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Job Description of an Application Specialist

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Almost all application specialist positions require that you have a good deal of knowledge of technology and its day-to-day changes. The jobs require application specialists to be expert in several computer programs and data interfaces. It can be a rewarding job if you enjoy being around technology and working closely with colleagues and customers.

Types of Application Specialist Jobs

There are several types of application specialist positions, ranging from data application specialists to application systems specialists to administrative application specialists. Because every company that deals with money needs at least one, the most common position is a cash application specialist. Many application specialists are found in the medical field because hospitals and clinics deal with software programs and billing issues.

Requirements

Most companies require that candidates for application specialist positions hold at least a bachelor’s degree; sometimes the company is specific and requires that you have a bachelor‘s in math, computer science or business. The U.S. Air Force requires that you train for 60 days and that you have advanced math skills and knowledge of statistics. Applicants should have good interpersonal and communication skills and should be able to manage several projects at the same time. Because of the nature of the job, it is beneficial for you to know how to use Microsoft Office programs and Excel.

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Duties and Responsibilities

Oftentimes, application specialists are responsible for handling cash and credit card processing as well as billing systems. Cash application specialists follow up with disputed credit card transactions and unresolved payment issues, and often deal with collections and collection agencies. Application specialists in the medical field often become experts with all of the software used in their offices and develop training procedures for other employees who use the programs.

Pay and Benefits

For entry-level application specialist positions, as of August 2010, employees make from $30,000 to $40,000 per year; many jobs come with medical and dental benefits as well. For more specialized application specialist positions, new hires start at $80,000 to $90,000 per year. As of August 2010, the U.S. Air Force started application specialists at $1,447 per month plus benefits, but depending on experience and years of service, specialists make up to $7,000 per month.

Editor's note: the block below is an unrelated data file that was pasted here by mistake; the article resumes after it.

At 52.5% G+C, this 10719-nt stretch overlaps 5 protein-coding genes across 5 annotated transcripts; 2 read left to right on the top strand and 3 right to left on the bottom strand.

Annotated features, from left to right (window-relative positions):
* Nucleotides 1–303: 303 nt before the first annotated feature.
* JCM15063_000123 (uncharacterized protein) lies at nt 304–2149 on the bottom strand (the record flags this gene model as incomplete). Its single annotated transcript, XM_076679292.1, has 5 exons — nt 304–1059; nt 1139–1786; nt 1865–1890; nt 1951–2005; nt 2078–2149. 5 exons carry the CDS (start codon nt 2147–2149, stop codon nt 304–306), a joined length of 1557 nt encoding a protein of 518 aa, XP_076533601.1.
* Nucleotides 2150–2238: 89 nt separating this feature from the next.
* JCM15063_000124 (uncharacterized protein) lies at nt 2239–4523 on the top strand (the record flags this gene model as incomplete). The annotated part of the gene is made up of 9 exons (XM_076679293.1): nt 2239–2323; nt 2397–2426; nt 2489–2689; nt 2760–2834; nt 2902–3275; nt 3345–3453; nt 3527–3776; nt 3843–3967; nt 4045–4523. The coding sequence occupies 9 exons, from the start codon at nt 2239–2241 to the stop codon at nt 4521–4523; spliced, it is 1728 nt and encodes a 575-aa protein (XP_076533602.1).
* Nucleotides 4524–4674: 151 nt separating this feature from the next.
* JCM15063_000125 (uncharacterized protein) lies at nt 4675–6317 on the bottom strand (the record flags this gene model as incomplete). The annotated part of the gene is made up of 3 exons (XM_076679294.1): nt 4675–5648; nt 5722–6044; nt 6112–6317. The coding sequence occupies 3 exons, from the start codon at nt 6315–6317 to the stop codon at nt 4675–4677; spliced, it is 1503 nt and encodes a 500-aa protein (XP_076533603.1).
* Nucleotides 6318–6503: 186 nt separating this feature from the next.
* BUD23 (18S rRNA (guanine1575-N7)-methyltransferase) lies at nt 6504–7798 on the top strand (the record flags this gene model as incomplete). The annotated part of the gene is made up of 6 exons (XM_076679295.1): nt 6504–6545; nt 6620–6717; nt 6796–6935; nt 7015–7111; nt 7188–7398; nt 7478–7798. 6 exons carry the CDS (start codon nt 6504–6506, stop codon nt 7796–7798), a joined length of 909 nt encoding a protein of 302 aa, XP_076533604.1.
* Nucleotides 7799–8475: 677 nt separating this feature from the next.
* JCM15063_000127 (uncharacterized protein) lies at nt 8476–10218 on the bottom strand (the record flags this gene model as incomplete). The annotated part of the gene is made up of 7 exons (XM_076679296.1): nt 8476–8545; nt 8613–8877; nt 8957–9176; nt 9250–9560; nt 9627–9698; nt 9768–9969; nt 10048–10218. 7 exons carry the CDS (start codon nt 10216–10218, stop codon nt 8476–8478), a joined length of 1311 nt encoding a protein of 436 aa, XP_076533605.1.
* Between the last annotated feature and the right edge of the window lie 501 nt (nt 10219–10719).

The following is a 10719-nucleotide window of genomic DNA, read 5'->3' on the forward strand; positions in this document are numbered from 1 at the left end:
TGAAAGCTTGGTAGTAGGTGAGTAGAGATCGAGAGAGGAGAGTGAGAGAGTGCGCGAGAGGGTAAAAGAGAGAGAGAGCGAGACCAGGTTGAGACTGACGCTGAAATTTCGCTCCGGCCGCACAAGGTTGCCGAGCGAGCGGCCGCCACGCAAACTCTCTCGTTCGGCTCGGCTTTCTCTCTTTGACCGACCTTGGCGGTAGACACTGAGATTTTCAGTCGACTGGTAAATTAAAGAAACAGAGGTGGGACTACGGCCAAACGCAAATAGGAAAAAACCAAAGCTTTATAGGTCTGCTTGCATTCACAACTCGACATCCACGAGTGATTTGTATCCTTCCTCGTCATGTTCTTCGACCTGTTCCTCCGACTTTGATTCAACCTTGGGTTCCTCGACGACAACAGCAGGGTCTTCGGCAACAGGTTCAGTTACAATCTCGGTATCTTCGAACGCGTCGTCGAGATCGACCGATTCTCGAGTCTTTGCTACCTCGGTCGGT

What You Can Do to Be Competitive

Microsoft has a certification program that offers training for people interested in becoming an application specialist. Because most application specialists are required to know how to use Microsoft programs, Microsoft's certification process helps you stand out. According to Microsoft’s website, earning your Microsoft Office Specialist certification helps you “broaden your employment opportunities by displaying your advanced skills, and results in higher earning potential.” The program features training and an exam. If you certify, you will have access to a member site and you will be able to place Microsoft’s official certification logo on your resume.

About the Author

Rebecca Waller has been writing since 2000 and has done work for several websites, including PampersVillage. She teaches Advanced Placement English and, in 2009, earned her certification in teaching from the National Board for Professional Teaching Standards. Waller graduated from Whitworth University with a Bachelor of Arts in English literature and earned her Master of Arts in teaching from the University of Puget Sound.

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